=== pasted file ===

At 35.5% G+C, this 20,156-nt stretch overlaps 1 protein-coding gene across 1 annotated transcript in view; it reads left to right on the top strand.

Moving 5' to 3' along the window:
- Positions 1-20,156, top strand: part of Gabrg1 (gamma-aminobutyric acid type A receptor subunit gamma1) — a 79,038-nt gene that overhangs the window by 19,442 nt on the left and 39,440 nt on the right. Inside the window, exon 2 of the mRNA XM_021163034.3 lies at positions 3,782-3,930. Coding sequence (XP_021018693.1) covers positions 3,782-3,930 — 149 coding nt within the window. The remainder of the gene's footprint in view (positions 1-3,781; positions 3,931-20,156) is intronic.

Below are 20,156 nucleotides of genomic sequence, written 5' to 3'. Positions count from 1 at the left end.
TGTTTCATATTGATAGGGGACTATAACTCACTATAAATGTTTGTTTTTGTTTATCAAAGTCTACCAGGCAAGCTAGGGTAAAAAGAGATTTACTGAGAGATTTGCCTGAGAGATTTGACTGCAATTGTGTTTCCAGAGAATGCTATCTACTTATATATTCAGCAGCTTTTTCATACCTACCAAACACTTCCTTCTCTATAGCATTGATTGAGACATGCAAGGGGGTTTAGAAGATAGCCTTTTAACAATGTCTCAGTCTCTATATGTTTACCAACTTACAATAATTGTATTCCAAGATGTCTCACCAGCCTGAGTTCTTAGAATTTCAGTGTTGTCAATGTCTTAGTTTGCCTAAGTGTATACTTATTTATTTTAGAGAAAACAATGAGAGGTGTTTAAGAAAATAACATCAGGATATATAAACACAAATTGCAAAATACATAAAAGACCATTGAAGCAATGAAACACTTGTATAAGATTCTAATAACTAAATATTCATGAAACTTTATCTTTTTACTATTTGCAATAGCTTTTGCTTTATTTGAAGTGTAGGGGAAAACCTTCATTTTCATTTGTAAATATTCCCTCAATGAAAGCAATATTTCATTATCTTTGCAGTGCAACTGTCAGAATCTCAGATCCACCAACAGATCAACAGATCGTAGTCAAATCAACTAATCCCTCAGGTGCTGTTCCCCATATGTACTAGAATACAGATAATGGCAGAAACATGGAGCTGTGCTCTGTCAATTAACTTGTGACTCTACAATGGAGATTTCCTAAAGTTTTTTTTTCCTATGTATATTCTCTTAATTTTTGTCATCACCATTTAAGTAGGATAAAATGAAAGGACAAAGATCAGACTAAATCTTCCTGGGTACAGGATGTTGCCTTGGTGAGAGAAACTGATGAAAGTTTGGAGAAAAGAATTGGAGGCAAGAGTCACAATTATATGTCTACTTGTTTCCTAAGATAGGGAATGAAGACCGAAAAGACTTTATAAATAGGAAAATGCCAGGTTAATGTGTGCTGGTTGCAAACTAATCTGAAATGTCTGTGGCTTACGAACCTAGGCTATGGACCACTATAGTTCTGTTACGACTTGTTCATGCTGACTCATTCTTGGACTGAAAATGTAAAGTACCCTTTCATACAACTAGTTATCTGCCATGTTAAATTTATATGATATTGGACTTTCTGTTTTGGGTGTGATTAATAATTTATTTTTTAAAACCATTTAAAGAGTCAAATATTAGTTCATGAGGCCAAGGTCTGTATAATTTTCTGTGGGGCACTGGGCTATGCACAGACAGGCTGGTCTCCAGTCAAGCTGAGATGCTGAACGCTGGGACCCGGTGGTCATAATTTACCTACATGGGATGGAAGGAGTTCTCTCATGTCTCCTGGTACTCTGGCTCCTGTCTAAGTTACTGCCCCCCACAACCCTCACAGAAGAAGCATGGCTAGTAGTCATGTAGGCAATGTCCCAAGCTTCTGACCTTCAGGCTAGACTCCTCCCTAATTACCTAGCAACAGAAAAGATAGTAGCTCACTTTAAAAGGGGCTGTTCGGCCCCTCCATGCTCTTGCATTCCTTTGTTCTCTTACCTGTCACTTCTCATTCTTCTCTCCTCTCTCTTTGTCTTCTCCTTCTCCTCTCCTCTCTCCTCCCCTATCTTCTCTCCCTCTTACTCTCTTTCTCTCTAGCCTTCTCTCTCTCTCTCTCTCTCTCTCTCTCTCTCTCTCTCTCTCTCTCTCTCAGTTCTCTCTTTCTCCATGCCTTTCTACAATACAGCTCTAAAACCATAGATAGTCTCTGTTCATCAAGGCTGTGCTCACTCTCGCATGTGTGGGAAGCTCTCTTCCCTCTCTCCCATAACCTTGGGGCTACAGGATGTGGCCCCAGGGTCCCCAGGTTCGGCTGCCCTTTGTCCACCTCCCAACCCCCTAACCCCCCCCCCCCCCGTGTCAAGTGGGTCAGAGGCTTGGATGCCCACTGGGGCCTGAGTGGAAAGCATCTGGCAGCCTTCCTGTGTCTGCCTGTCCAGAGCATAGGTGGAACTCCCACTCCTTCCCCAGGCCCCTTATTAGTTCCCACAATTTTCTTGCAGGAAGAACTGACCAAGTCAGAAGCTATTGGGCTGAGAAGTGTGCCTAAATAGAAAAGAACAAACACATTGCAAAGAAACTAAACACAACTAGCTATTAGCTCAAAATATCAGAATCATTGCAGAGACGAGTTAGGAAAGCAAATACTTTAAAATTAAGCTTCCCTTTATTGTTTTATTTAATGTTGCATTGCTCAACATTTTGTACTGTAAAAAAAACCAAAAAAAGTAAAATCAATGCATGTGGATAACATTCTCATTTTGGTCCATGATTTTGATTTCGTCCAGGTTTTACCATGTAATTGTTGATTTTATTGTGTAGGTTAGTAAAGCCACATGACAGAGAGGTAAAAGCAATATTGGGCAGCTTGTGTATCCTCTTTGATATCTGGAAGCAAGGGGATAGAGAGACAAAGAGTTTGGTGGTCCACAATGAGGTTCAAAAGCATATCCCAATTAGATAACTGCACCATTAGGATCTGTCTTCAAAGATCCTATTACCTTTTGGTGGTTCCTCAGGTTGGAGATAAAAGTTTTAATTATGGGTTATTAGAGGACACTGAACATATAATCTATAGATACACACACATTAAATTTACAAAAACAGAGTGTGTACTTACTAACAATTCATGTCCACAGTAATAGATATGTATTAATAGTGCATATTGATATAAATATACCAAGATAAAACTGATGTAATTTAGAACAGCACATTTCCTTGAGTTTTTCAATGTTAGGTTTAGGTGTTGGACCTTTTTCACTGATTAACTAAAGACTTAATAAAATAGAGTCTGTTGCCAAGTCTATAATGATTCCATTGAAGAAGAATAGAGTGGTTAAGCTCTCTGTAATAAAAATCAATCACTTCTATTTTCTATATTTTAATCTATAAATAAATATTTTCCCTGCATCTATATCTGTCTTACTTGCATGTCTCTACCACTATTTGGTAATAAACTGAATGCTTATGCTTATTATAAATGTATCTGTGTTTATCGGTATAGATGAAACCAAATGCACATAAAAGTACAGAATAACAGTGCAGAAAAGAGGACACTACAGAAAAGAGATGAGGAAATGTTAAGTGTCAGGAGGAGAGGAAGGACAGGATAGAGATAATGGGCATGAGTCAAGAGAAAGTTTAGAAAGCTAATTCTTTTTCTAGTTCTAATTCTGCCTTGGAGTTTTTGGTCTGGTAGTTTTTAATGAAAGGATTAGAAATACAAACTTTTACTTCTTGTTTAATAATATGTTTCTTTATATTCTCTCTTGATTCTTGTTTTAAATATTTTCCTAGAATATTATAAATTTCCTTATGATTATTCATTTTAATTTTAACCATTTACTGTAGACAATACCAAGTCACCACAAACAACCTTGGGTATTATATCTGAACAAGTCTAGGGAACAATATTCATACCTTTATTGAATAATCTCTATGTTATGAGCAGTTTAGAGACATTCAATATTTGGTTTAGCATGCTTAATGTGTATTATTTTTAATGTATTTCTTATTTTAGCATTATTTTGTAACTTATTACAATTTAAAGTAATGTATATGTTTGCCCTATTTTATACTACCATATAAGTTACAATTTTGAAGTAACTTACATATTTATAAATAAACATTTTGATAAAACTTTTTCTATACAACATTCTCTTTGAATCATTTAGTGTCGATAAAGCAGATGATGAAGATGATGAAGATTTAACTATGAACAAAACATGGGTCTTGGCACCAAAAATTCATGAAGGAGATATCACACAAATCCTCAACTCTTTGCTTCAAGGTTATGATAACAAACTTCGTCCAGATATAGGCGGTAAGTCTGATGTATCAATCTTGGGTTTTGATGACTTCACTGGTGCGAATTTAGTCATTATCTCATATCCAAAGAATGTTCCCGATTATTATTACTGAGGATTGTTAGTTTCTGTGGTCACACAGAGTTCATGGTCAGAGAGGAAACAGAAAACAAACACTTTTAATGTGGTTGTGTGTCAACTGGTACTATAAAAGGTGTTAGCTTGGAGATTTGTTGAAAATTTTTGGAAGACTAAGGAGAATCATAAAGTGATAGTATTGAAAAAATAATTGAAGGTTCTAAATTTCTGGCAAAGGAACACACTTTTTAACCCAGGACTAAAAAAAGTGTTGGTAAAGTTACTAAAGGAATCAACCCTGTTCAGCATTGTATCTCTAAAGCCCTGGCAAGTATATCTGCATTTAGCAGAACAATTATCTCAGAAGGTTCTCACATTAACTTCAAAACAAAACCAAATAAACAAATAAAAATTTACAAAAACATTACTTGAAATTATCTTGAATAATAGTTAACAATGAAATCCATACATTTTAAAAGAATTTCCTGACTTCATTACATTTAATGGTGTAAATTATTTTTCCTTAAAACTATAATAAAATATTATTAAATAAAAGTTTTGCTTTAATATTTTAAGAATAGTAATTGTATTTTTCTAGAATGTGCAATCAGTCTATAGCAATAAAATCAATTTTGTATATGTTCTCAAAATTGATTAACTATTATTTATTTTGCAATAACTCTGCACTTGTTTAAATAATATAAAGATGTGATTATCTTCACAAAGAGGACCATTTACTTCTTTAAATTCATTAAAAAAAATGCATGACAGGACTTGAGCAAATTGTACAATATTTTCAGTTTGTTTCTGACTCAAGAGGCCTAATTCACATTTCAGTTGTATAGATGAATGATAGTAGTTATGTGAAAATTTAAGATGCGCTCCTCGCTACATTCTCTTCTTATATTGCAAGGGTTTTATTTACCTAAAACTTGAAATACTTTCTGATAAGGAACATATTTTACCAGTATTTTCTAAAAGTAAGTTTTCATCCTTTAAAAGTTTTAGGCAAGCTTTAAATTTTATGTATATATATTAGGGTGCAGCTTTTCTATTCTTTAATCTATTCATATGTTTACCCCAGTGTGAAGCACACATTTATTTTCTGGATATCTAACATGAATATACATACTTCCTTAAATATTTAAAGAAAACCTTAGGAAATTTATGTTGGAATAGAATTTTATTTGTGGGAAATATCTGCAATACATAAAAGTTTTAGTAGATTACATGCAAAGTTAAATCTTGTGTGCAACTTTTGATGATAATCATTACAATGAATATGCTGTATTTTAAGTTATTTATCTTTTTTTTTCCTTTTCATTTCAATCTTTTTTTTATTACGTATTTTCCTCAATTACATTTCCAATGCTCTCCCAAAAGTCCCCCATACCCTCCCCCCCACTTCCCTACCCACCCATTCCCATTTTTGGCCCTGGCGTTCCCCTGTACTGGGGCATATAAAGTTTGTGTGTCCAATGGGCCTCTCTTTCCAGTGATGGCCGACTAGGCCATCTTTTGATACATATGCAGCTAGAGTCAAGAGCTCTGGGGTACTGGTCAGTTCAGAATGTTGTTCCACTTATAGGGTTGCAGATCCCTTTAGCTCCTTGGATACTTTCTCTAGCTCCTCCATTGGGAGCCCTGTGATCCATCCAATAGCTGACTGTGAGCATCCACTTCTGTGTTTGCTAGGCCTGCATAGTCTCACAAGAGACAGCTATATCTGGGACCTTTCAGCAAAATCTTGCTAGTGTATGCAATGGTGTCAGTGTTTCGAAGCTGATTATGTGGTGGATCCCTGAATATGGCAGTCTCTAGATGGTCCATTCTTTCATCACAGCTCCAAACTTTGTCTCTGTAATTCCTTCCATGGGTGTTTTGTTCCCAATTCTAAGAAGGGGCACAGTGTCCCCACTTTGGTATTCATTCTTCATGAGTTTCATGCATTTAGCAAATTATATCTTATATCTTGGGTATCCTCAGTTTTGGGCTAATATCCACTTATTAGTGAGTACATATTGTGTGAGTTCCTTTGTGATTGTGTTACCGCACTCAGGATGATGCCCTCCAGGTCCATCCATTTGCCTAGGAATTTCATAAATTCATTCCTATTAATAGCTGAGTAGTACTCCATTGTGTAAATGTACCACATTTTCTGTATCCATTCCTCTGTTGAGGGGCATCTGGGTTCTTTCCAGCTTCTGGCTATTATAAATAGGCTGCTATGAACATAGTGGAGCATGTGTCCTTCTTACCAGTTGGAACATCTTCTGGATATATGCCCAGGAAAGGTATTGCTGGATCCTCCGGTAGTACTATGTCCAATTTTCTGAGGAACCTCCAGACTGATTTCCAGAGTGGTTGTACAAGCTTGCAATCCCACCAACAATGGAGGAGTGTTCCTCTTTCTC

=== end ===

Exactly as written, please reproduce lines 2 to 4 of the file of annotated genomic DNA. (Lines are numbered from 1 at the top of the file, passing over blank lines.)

Moving 5' to 3' along the window:
- Positions 1-20,156, top strand: part of Gabrg1 (gamma-aminobutyric acid type A receptor subunit gamma1) — a 79,038-nt gene that overhangs the window by 19,442 nt on the left and 39,440 nt on the right. Inside the window, exon 2 of the mRNA XM_021163034.3 lies at positions 3,782-3,930. Coding sequence (XP_021018693.1) covers positions 3,782-3,930 — 149 coding nt within the window. The remainder of the gene's footprint in view (positions 1-3,781; positions 3,931-20,156) is intronic.

Below are 20,156 nucleotides of genomic sequence, written 5' to 3'. Positions count from 1 at the left end.